Question: In a democratic society, is it permissible for army reservists to refuse to serve in a location or carry out a function designated by the army?

Answer: The foremost duty of a citizen in a democracy is to ensure that it remain democratic. Majority rule is a central principle of democracy, but it is not the only one. There are some things that a democracy is prohibited from doing. (Everyone is in agreement about that; the question is, which things?) So it is one's civic duty to refuse to perform undemocratic activities, even in the name of one's country. In our opinion, the lengthy occupation (35 years, including the transfer of Jewish citizens into occupied territories)--and, in particular, the means we are forced to use in order to maintain the occupation--are so anti-democratic that they override the principle of majority rule. Thus, the very refusal to carry out such orders is a true democratic act. Our refusal is not undermining the nature of the State of Israel as a democratic nation. On the contrary--it is strengthening it. Moreover, democratic governments everywhere, including in Israel, are known for never doing "the right thing" until they are pressured to do so by public opinion. It is the duty of a democratic citizenry to apply such pressure. When members of a minority feel that the democratic regime is too oppressive, or is forcing them to obey laws which are contrary to their conscience, they sometimes reach the point where they are ready to pay the price for refusing to compromise their principles. Sometimes it turns out that this minority is, in fact, not a minority at all. Only when it rises up and succeeds in mustering support for its stand is it then strong enough to influence majority opinion. The strike waged by the handicapped is a case in point. Another example: The Kfar Sava Municipality decided to drastically raise property taxes. Property owners in Kfar Sava decided not to pay the extra amount, even though they were charged fines and other surcharges. In the end, the decision was overturned, property taxes were restored to their former level, and all the surcharges were annulled. We have always been the "good guys" who carry out their obligations without asking too many questions. But the rules of the game have to change, and the time for change is now.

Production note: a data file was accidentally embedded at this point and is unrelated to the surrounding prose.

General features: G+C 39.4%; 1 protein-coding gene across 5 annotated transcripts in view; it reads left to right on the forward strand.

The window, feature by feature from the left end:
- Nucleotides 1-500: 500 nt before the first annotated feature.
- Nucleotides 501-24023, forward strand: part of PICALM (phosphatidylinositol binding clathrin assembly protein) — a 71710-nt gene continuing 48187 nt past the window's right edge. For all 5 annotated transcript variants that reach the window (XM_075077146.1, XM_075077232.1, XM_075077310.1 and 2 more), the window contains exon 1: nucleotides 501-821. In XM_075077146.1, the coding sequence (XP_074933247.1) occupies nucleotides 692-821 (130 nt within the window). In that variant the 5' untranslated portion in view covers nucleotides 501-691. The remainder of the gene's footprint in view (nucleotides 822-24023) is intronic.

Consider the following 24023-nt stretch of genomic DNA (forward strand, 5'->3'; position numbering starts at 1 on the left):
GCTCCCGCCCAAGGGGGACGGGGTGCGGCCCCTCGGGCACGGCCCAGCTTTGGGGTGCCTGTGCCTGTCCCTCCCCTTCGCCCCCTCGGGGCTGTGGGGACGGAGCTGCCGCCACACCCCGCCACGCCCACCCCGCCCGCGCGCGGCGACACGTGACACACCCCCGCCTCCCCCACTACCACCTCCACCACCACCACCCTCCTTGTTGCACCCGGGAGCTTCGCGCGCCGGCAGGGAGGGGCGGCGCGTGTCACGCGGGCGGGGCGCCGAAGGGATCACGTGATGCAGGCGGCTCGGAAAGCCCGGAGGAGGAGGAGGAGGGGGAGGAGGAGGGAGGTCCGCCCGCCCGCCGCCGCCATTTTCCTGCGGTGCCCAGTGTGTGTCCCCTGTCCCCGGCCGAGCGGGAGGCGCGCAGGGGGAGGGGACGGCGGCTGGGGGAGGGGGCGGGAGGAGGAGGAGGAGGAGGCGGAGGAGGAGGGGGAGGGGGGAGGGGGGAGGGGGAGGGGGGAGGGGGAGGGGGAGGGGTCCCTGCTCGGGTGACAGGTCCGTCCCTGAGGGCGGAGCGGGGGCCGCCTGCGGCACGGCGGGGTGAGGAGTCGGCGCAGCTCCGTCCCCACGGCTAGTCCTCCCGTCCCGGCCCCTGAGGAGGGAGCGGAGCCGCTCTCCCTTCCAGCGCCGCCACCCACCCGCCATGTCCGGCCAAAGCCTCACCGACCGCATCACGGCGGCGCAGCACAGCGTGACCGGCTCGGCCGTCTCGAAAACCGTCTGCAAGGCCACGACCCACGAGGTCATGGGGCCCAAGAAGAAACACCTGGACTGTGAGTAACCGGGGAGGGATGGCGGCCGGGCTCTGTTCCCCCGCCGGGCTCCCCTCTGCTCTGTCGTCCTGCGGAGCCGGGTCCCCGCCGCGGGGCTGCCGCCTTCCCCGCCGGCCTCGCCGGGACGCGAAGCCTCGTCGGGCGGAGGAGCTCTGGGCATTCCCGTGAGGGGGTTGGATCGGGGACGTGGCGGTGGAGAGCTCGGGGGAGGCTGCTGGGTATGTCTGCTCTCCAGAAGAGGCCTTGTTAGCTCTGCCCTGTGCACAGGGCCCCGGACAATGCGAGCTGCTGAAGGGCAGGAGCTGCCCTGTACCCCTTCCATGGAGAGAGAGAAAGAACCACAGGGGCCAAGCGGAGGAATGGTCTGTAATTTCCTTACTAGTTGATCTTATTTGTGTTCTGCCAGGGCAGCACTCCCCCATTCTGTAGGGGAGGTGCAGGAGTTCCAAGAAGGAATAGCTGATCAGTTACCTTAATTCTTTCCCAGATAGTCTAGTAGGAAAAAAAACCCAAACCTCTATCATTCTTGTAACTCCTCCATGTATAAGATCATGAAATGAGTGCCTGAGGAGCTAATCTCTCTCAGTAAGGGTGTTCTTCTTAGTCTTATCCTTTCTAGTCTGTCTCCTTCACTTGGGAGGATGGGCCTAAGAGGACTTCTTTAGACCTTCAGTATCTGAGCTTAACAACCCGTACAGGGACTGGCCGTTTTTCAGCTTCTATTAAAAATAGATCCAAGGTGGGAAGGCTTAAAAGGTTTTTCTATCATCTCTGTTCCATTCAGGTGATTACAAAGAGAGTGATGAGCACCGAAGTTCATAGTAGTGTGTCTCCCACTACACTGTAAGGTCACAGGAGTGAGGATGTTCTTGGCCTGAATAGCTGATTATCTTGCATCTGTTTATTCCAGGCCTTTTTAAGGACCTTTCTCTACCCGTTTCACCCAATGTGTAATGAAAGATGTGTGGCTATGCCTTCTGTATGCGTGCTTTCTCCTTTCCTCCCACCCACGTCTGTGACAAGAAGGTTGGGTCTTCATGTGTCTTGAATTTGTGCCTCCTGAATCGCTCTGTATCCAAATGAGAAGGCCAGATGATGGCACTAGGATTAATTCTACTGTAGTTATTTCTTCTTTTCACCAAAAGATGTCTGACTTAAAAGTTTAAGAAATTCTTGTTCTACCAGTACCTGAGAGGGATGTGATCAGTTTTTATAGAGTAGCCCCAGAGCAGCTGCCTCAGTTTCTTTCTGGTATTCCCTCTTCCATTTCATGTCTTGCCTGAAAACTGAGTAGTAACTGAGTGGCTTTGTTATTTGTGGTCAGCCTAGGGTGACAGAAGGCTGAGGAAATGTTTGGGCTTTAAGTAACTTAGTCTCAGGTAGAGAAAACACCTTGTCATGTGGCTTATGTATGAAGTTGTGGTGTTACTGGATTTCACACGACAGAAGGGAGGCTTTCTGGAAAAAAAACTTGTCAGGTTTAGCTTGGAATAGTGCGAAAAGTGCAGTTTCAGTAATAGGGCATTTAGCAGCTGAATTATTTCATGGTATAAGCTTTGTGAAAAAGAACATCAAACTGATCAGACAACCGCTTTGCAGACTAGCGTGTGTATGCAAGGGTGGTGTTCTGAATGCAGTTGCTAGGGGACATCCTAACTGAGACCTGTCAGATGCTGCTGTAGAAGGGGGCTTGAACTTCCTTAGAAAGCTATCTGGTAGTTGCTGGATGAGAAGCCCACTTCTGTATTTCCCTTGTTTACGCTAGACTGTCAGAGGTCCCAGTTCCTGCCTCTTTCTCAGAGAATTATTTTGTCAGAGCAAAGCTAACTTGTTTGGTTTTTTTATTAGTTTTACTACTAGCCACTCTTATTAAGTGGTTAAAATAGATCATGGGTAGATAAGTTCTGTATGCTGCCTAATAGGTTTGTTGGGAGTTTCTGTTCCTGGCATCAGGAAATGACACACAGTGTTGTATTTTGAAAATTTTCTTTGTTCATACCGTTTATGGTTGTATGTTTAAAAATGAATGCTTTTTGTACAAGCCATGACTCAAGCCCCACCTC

Question: If the government were to decide to evacuate settlements in the West Bank and Gaza, and soldiers who support such settlement refused to evacuate them, would you be as understanding?

Answer: Absolutely! Difficult as it may be, we will not force unwilling soldiers to evacuate settlements.

Question: What do you expect the army to do? To ask every soldier if he feels like serving in the occupied territories?

Answer: The army is considerate of the feelings of other sectors of the population. Ultra-orthodox Jews are not required to serve in the army. Special arrangements are made for outstanding athletes and musicians; only children; soldiers without family in Israel; soldiers from the lower socioeconomic strata of society, and many others. Gen. Uzi Dayan once said that the I.D.F. "must allow discussion of the moral aspects of service in the territories." To date, there is no avenue for a soldier plagued by moral questions to find solutions to his problems. Quite the contrary. Conscientious objectors are subjected to humiliation and vindictive behavior, forced to choose between prison or consultation with a mental health officer. And the army, by refusing to deal with the issue, loses out on one more soldier who could have made an important contribution in another post. The army must come to realize that moral values have the same restrictive effect on a soldier's actions as do medical or psychological disabilities. Why should we risk our lives, at the same time compromising our values? Our military and political leaders are obliged to explain to us what we are fighting for. What are our objectives? Who is the enemy? Is there really no other option? By evading political decisions the government is abandoning all of us to our fate. We need to have our faith restored, the faith that was lost long ago.